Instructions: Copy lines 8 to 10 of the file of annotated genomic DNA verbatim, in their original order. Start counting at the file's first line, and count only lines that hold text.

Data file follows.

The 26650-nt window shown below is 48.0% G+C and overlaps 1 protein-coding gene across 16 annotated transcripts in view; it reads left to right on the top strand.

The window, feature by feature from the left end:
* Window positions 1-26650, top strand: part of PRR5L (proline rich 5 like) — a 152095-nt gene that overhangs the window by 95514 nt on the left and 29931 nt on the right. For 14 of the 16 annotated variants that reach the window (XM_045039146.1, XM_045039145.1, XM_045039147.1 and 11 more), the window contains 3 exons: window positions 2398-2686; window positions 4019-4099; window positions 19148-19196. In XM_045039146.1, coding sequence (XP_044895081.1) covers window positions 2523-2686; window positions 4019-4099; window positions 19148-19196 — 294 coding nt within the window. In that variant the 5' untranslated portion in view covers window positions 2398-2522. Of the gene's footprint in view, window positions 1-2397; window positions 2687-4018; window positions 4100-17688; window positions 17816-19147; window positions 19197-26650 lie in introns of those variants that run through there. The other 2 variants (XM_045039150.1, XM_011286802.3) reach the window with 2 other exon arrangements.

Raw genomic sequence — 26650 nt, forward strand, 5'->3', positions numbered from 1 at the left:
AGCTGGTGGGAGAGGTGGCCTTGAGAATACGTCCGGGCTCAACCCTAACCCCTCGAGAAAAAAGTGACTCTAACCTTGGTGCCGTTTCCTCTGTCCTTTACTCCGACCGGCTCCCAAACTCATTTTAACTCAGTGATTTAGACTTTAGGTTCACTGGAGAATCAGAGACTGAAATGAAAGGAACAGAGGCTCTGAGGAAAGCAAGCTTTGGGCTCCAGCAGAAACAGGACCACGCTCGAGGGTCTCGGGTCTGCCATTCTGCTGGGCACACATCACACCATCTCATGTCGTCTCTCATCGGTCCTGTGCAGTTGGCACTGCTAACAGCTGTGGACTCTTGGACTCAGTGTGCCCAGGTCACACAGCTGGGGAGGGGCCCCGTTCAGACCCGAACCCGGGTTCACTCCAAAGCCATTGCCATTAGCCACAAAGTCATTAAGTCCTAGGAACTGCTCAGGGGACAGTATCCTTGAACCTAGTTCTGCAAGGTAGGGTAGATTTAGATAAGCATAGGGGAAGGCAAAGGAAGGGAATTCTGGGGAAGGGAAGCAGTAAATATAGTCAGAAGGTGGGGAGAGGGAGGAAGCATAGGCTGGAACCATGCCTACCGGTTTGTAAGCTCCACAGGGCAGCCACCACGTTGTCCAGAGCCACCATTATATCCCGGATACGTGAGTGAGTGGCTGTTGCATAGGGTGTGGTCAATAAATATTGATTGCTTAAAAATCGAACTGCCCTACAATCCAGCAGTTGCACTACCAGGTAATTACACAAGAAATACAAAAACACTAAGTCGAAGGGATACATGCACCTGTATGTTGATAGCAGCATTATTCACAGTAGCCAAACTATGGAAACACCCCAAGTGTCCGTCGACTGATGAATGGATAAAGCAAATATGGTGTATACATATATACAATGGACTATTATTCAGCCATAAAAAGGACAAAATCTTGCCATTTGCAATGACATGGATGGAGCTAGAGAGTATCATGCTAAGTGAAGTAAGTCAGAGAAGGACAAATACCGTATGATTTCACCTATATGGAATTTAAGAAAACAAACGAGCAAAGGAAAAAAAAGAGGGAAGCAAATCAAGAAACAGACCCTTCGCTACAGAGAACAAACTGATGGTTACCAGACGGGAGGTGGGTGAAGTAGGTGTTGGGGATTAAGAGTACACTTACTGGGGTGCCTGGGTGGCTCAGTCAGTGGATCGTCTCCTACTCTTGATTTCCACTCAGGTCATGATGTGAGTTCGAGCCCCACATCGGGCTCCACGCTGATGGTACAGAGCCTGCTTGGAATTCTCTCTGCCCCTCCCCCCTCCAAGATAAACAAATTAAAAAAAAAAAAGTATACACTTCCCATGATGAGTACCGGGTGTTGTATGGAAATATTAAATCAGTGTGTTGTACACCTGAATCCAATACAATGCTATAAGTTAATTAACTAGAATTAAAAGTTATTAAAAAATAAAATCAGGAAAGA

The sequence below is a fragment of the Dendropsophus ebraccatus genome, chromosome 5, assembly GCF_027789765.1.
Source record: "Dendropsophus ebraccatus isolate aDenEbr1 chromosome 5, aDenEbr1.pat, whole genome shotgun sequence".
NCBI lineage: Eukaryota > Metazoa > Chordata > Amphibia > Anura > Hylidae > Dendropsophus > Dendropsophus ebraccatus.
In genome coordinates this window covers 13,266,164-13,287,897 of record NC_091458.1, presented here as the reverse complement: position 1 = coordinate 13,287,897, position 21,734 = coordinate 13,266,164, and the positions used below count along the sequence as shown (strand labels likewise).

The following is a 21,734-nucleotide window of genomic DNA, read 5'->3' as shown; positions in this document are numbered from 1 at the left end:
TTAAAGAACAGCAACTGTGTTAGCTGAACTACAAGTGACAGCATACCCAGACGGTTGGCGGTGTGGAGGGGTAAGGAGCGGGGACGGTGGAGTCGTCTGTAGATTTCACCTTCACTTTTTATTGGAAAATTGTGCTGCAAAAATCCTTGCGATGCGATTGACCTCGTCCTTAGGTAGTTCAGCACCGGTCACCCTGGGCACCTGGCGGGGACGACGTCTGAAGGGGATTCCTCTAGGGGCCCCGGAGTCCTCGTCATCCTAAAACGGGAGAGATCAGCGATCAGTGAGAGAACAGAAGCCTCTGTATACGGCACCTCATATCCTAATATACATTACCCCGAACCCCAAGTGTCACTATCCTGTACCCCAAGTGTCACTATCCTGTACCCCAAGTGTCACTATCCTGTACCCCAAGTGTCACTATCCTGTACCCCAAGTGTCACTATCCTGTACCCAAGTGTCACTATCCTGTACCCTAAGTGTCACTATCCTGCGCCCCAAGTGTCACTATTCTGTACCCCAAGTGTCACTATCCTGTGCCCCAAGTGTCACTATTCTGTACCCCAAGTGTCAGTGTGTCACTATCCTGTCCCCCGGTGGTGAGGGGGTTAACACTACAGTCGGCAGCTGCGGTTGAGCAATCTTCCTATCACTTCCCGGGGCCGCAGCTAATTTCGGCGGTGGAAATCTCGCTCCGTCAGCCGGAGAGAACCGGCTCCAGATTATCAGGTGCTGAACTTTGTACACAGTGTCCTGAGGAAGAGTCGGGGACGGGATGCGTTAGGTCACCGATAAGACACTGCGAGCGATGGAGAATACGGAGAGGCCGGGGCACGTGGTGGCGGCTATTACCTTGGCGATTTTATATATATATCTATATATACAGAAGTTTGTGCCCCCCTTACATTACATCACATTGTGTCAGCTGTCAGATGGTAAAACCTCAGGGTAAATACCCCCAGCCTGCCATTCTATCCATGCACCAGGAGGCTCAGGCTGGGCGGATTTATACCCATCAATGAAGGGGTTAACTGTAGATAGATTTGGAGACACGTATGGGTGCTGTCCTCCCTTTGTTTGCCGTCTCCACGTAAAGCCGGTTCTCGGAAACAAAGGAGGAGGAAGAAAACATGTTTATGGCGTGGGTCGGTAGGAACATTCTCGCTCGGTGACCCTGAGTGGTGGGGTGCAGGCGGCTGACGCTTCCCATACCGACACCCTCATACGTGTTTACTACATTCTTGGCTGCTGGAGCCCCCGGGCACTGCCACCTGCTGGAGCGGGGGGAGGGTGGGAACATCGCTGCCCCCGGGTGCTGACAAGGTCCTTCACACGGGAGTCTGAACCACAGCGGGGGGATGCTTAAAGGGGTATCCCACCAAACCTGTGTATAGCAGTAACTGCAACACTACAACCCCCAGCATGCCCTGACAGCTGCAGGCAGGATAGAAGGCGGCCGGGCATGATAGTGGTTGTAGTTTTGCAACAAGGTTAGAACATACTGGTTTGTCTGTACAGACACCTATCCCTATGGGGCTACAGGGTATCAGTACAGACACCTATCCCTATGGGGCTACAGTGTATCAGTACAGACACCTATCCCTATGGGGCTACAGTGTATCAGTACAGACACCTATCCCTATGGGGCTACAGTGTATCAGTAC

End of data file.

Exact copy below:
NCBI lineage: Eukaryota > Metazoa > Chordata > Amphibia > Anura > Hylidae > Dendropsophus > Dendropsophus ebraccatus.
In genome coordinates this window covers 13,266,164-13,287,897 of record NC_091458.1, presented here as the reverse complement: position 1 = coordinate 13,287,897, position 21,734 = coordinate 13,266,164, and the positions used below count along the sequence as shown (strand labels likewise).

The following is a 21,734-nucleotide window of genomic DNA, read 5'->3' as shown; positions in this document are numbered from 1 at the left end: